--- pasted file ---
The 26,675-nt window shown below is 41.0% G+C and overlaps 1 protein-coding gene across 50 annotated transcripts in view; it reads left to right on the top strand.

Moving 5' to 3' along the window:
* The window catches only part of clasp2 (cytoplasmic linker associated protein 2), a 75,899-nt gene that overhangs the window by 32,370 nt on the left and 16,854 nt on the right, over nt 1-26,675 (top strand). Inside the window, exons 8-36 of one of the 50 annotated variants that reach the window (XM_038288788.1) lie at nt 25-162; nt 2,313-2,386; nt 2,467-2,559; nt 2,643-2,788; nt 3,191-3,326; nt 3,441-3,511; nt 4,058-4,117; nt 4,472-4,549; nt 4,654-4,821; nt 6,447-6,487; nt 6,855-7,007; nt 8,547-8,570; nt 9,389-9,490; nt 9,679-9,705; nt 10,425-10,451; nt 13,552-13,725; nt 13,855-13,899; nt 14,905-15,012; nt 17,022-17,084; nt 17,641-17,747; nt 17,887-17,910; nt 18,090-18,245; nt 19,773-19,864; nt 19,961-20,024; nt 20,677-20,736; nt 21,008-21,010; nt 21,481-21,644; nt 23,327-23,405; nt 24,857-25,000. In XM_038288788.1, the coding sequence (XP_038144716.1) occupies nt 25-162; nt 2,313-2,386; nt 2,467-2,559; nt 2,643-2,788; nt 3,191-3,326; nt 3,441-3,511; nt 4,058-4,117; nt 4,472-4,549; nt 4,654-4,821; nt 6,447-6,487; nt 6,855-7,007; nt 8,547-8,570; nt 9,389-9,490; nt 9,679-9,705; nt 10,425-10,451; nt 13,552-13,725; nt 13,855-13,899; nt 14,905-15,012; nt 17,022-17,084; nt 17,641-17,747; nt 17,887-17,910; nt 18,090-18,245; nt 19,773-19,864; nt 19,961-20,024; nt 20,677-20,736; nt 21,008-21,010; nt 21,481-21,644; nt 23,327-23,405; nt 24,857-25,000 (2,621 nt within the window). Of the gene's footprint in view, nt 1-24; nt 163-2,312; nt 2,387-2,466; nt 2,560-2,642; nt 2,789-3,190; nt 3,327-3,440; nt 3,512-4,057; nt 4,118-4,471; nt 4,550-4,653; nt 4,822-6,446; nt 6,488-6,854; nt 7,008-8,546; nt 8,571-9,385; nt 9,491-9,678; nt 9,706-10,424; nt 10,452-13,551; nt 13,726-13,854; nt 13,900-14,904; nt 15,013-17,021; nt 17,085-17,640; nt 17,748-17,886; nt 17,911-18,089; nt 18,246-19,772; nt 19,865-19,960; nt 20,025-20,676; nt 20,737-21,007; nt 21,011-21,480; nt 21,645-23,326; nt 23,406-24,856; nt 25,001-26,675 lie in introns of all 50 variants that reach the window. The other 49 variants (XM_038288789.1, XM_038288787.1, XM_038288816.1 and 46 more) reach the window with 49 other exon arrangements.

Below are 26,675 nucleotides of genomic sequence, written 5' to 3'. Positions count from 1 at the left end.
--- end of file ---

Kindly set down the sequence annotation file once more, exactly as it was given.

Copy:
The 26,675-nt window shown below is 41.0% G+C and overlaps 1 protein-coding gene across 50 annotated transcripts in view; it reads left to right on the top strand.

Moving 5' to 3' along the window:
* The window catches only part of clasp2 (cytoplasmic linker associated protein 2), a 75,899-nt gene that overhangs the window by 32,370 nt on the left and 16,854 nt on the right, over nt 1-26,675 (top strand). Inside the window, exons 8-36 of one of the 50 annotated variants that reach the window (XM_038288788.1) lie at nt 25-162; nt 2,313-2,386; nt 2,467-2,559; nt 2,643-2,788; nt 3,191-3,326; nt 3,441-3,511; nt 4,058-4,117; nt 4,472-4,549; nt 4,654-4,821; nt 6,447-6,487; nt 6,855-7,007; nt 8,547-8,570; nt 9,389-9,490; nt 9,679-9,705; nt 10,425-10,451; nt 13,552-13,725; nt 13,855-13,899; nt 14,905-15,012; nt 17,022-17,084; nt 17,641-17,747; nt 17,887-17,910; nt 18,090-18,245; nt 19,773-19,864; nt 19,961-20,024; nt 20,677-20,736; nt 21,008-21,010; nt 21,481-21,644; nt 23,327-23,405; nt 24,857-25,000. In XM_038288788.1, the coding sequence (XP_038144716.1) occupies nt 25-162; nt 2,313-2,386; nt 2,467-2,559; nt 2,643-2,788; nt 3,191-3,326; nt 3,441-3,511; nt 4,058-4,117; nt 4,472-4,549; nt 4,654-4,821; nt 6,447-6,487; nt 6,855-7,007; nt 8,547-8,570; nt 9,389-9,490; nt 9,679-9,705; nt 10,425-10,451; nt 13,552-13,725; nt 13,855-13,899; nt 14,905-15,012; nt 17,022-17,084; nt 17,641-17,747; nt 17,887-17,910; nt 18,090-18,245; nt 19,773-19,864; nt 19,961-20,024; nt 20,677-20,736; nt 21,008-21,010; nt 21,481-21,644; nt 23,327-23,405; nt 24,857-25,000 (2,621 nt within the window). Of the gene's footprint in view, nt 1-24; nt 163-2,312; nt 2,387-2,466; nt 2,560-2,642; nt 2,789-3,190; nt 3,327-3,440; nt 3,512-4,057; nt 4,118-4,471; nt 4,550-4,653; nt 4,822-6,446; nt 6,488-6,854; nt 7,008-8,546; nt 8,571-9,385; nt 9,491-9,678; nt 9,706-10,424; nt 10,452-13,551; nt 13,726-13,854; nt 13,900-14,904; nt 15,013-17,021; nt 17,085-17,640; nt 17,748-17,886; nt 17,911-18,089; nt 18,246-19,772; nt 19,865-19,960; nt 20,025-20,676; nt 20,737-21,007; nt 21,011-21,480; nt 21,645-23,326; nt 23,406-24,856; nt 25,001-26,675 lie in introns of all 50 variants that reach the window. The other 49 variants (XM_038288789.1, XM_038288787.1, XM_038288816.1 and 46 more) reach the window with 49 other exon arrangements.

Below are 26,675 nucleotides of genomic sequence, written 5' to 3'. Positions count from 1 at the left end.